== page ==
This interview was conducted by Briitta van Staalduinen, PhD Student in Government and CES Graduate Affiliate with Europe experts Vivien Schmidt, CES Local Affiliate, and Cathy Jo Martin. They discussed how teaching Europe has changed for them as Europe has dealt with a series of crises.
EuropeNow What first interested you about studying Europe and/or the European Union (EU)? How was European integration taught to you?
Cathie Jo Martin So, Vivien knows more about the EU than anyone I know. She was chair of the European Union Studies Association, for example. I know something about some European countries. I was chair of the Council for European Studies (CES) and know the national level better than the European level.
Vivien Schmidt But importantly, we both started out from the same place – from comparative politics. I focused on France first, but it became impossible to study France without understanding the EU. By the mid-1990s, it became increasingly clear to me that you cannot understand the national level without understanding the EU in a whole range of areas. So, the question of how European integration was taught to us – neither of us ever had it taught because it was before most people were interested.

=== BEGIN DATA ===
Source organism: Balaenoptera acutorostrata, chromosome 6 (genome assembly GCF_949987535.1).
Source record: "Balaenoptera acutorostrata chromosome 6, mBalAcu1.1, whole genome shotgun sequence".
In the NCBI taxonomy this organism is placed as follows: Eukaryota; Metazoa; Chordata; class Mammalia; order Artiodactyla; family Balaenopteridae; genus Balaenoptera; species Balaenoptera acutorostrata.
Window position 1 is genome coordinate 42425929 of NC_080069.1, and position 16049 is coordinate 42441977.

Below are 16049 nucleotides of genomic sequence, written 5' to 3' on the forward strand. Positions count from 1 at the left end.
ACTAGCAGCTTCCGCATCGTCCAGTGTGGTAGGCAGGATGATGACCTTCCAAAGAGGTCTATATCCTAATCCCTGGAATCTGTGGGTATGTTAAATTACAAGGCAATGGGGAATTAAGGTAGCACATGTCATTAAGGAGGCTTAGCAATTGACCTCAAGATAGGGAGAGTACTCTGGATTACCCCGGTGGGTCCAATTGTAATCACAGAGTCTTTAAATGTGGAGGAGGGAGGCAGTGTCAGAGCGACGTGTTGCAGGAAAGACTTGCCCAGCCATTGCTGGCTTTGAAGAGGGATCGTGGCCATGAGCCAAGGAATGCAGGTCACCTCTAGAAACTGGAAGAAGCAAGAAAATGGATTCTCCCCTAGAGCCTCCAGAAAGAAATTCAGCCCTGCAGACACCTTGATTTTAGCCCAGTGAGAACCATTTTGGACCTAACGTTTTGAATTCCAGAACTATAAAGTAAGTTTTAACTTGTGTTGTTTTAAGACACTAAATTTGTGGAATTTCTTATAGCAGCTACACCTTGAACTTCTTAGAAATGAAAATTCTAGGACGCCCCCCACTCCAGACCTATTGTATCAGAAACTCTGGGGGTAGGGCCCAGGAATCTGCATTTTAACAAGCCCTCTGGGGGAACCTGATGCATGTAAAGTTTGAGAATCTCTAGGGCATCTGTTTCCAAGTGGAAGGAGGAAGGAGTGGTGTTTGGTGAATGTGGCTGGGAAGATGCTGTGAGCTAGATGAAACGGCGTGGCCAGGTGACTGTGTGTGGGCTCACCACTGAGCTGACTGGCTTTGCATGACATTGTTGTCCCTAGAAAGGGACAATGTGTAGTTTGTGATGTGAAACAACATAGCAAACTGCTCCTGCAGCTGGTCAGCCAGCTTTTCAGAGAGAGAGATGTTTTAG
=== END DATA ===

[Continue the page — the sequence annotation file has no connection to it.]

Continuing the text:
Cathie Jo Martin Right. We knew about the European Economic Community but the Treaty of Maastricht happened in 1991 – we were already professors by then. So, the way I really learned about the EU was through the CES and talking to people there about what was going on.
Vivien Schmidt And in the 1990s, the study of European integration was basically focused on, “Who are the drivers of integration?” It was very much intergovernmentalists versus supranationalists in interminable debates that got nowhere. It was only in the early 2000s that the national and the EU are actually connected, with a move from European integration to Europeanization and that’s when I became much more interested. Studying the EU became more about the policy impact and issues of democracy, that is, the impact on the polity. But, then it also depends on what policy area you look at. If you look at the welfare state, that doesn’t come into EU negotiations until much later. In comparative politics many people didn’t actually get to the impact of the EU until the Eurozone crisis. And then all of a sudden, it’s very big.
EuropeNow There are many perspectives on what we can define as a crisis. What would you identify as the most pressing crisis that Europe faces today, either at the EU or at the national level? And how has this changed your teaching?